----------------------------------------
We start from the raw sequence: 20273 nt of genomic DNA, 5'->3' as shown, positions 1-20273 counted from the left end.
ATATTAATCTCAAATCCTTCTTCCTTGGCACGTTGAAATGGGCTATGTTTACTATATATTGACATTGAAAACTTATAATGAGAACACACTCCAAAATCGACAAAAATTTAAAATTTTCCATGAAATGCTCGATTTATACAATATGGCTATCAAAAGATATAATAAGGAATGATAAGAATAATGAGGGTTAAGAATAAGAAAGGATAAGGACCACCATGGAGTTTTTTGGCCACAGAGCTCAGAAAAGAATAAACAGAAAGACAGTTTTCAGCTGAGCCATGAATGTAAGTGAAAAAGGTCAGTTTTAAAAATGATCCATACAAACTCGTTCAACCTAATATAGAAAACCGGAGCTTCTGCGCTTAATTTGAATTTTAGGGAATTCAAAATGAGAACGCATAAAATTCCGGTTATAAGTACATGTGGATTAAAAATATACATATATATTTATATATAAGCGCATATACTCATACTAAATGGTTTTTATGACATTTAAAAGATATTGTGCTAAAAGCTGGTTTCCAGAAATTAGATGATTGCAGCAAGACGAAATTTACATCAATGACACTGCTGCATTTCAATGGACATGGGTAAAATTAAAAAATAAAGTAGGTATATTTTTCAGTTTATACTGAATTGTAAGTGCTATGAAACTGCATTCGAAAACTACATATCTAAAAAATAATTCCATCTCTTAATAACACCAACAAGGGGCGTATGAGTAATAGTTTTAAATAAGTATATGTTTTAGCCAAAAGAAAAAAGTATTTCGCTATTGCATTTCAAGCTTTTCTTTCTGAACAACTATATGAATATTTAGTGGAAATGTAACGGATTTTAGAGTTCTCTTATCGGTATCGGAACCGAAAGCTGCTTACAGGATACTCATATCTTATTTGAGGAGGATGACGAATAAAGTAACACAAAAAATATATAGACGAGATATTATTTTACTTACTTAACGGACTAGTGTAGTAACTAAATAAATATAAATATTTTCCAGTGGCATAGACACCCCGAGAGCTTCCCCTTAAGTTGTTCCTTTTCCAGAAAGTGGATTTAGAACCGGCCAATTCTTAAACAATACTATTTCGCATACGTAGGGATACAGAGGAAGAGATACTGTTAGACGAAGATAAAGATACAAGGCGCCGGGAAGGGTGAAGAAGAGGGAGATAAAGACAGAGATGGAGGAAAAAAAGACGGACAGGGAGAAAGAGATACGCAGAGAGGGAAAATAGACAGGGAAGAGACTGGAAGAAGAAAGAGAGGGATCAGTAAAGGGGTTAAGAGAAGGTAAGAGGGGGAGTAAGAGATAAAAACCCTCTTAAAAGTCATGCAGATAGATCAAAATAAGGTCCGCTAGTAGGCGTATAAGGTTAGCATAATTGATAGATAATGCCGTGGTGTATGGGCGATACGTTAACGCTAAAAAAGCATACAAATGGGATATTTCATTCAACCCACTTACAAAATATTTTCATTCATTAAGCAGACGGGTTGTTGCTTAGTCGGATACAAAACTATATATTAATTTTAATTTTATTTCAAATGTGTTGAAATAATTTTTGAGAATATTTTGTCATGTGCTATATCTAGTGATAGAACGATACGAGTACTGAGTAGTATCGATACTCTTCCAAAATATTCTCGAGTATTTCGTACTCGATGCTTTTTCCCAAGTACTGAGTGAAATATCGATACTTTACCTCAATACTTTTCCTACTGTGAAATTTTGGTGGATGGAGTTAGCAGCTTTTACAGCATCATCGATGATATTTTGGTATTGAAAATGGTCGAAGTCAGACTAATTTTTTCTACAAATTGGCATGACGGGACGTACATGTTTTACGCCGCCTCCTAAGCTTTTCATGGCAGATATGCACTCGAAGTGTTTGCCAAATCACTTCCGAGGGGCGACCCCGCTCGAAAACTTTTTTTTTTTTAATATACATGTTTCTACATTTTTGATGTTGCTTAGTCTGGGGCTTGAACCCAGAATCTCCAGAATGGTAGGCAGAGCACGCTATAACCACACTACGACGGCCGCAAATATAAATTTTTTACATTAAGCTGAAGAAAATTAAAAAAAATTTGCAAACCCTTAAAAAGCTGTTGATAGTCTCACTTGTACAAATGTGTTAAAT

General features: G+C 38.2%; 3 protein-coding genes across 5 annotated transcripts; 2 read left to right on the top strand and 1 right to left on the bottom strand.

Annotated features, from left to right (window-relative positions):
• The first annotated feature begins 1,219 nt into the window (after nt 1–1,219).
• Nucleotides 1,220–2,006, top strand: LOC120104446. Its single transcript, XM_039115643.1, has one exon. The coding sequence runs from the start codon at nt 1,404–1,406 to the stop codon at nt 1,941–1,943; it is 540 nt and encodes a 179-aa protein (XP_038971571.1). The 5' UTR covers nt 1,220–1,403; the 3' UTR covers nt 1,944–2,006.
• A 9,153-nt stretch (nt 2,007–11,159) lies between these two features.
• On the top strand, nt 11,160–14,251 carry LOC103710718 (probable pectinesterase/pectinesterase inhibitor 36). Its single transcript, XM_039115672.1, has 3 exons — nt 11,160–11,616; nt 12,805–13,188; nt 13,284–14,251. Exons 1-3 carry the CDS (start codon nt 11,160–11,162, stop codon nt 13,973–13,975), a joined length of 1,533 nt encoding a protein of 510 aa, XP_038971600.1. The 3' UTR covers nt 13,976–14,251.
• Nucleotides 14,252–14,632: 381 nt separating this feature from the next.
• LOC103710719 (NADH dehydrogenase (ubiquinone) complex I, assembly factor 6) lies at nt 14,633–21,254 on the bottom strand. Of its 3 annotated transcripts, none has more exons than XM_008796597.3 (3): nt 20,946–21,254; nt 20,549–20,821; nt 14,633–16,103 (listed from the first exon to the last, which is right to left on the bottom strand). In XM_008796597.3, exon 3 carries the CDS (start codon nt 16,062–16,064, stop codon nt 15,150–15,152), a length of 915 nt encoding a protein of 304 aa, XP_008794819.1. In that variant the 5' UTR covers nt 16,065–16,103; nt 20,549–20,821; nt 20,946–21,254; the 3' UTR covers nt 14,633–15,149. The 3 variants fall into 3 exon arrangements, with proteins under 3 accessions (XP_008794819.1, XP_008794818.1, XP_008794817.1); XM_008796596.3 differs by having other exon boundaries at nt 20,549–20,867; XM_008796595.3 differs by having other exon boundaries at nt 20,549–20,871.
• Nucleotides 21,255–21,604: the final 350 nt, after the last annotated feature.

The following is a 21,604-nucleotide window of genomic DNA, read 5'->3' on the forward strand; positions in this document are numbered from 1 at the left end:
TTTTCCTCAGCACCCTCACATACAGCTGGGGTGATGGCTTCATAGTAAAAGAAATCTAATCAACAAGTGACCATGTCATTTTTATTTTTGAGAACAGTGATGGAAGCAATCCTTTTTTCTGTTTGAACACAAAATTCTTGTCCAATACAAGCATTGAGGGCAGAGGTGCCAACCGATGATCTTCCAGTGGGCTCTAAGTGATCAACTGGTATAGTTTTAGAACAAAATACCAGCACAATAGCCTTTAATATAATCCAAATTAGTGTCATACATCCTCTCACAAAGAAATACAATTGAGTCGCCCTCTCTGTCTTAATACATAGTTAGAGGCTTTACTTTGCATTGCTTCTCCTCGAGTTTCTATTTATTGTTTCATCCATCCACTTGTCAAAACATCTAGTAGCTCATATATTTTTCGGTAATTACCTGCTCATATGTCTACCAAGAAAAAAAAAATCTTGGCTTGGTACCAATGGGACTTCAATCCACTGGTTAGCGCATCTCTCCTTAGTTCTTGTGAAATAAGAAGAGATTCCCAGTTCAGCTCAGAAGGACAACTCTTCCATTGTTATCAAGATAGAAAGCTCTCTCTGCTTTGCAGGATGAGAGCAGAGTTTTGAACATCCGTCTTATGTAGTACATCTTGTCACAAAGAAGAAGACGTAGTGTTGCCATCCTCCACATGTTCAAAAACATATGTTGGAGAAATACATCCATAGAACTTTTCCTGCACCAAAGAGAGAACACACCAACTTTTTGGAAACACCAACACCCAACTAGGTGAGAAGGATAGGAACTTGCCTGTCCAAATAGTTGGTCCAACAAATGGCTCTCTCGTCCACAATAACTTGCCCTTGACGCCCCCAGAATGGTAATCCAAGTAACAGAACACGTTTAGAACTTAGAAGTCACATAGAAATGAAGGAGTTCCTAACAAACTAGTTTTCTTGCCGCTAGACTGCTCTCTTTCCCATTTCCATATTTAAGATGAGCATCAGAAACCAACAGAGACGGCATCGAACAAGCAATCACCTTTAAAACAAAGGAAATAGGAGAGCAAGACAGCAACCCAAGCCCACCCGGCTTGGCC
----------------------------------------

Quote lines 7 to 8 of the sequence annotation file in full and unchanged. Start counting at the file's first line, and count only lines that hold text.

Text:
• A 9,153-nt stretch (nt 2,007–11,159) lies between these two features.
• On the top strand, nt 11,160–14,251 carry LOC103710718 (probable pectinesterase/pectinesterase inhibitor 36). Its single transcript, XM_039115672.1, has 3 exons — nt 11,160–11,616; nt 12,805–13,188; nt 13,284–14,251. Exons 1-3 carry the CDS (start codon nt 11,160–11,162, stop codon nt 13,973–13,975), a joined length of 1,533 nt encoding a protein of 510 aa, XP_038971600.1. The 3' UTR covers nt 13,976–14,251.